• From configuration mode, confirm your configuration by entering the show routing-instances, command. If the output does not display the intended configuration, repeat the configuration instructions in this example to correct it.

  • From configuration mode, confirm your configuration by entering the show logical-systems LSYS1, command. If the output does not display the intended configuration, repeat the configuration instructions in this example to correct it.

  • From configuration mode, confirm your configuration by entering the show logical-systems LSYS2, command. If the output does not display the intended configuration, repeat the configuration instructions in this example to correct it.

  • From configuration mode, confirm your configuration by entering the show logical-systems LSYS3, command. If the output does not display the intended configuration, repeat the configuration instructions in this example to correct it.

  • From configuration mode, confirm your configuration by entering the show logical-systems LSYS2B, command. If the output does not display the intended configuration, repeat the configuration instructions in this example to correct it.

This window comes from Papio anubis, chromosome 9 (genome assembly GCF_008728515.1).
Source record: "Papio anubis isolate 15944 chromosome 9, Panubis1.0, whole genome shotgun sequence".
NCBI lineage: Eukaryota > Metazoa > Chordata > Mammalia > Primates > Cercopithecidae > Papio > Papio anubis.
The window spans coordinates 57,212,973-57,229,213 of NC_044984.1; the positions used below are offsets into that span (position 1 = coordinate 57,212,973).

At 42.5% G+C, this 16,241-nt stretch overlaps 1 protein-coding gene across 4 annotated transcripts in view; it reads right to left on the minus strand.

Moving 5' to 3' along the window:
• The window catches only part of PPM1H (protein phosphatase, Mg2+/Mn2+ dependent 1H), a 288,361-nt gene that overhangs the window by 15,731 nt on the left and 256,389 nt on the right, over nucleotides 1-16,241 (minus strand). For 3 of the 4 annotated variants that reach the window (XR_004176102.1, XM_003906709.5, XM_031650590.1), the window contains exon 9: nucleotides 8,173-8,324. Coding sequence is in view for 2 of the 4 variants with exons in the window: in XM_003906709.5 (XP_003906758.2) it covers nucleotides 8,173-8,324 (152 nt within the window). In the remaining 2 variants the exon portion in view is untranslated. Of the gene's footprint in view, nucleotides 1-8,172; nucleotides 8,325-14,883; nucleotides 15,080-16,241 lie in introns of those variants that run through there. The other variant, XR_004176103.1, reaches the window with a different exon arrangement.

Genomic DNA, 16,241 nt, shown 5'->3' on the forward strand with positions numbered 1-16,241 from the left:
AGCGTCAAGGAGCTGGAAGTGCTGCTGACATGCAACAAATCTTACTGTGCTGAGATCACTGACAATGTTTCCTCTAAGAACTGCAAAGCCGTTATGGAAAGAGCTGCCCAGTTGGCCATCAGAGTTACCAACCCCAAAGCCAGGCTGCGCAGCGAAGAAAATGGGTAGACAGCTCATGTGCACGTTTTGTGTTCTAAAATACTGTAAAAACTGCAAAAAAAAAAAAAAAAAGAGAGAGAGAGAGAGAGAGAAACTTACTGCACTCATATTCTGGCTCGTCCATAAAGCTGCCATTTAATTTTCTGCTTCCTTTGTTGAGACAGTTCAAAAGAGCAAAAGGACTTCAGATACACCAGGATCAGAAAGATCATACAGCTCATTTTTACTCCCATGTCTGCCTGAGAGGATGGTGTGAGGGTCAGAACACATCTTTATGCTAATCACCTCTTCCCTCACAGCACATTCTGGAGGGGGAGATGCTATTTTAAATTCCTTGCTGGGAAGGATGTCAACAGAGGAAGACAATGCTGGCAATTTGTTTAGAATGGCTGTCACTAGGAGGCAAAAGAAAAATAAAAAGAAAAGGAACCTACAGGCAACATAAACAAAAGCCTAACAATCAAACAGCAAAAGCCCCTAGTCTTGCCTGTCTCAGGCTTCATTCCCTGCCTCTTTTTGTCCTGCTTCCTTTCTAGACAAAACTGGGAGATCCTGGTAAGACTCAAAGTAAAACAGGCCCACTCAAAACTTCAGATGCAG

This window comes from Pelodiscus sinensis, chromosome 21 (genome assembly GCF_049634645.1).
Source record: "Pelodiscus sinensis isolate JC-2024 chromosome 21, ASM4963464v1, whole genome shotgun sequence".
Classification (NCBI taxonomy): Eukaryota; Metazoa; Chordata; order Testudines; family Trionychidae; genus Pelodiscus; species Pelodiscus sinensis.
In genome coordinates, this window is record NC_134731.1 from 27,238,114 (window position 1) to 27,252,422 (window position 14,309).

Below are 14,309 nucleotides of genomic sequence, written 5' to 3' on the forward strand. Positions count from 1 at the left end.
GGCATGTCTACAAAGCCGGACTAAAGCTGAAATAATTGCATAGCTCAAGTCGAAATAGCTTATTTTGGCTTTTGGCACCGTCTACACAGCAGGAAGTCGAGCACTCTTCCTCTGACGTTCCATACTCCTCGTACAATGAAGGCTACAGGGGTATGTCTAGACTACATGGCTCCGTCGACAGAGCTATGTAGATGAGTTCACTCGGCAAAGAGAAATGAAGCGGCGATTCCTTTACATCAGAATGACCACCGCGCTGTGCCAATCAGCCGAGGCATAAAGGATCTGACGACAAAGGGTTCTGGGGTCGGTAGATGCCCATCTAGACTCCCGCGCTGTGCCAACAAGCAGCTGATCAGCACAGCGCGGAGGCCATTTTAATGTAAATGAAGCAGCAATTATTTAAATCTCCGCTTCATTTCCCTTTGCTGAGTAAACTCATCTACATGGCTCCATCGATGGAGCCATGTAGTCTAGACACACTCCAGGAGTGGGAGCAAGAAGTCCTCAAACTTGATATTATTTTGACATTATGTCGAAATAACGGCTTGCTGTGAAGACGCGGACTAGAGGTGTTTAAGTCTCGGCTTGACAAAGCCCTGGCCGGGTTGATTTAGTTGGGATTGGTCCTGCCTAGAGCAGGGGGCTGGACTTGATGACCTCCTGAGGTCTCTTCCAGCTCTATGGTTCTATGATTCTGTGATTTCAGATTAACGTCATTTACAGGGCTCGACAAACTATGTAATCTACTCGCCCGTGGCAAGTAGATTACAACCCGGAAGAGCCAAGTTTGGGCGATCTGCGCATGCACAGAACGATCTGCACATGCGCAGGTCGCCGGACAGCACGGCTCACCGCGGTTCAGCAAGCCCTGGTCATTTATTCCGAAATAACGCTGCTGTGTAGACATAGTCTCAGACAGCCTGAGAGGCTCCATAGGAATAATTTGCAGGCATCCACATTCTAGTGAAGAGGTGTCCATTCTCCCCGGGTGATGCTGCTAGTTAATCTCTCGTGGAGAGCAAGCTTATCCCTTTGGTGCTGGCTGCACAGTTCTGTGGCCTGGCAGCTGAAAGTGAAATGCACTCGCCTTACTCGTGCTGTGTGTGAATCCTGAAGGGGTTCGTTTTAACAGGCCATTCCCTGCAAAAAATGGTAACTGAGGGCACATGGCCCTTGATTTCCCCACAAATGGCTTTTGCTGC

• From configuration mode, confirm your configuration by entering the show system security-profile, command. If the output does not display the intended configuration, repeat the configuration instructions in this example to correct it.

If you are done configuring the device, enter commit from configuration mode.

Verification

To confirm that the configuration is working properly, perform these tasks:

Verifying the Security-Profile for all Logical-systems

Purpose

Verify security profile for each logical systems.

Action

From operational mode, enter the show system security-profile security-log-stream-number logical-system all command.

Meaning

The output provides the usage and reserved values for the logical systems when security-log-stream is configured.

Verifying the LT Interfaces for all Logical systems

Purpose

Verify interfaces for logical systems.

Action

From operational mode, enter the show interfaces lt-0/0/0 terse command.

Meaning

The output provides the status of LT interfaces. All the LT interfaces are up.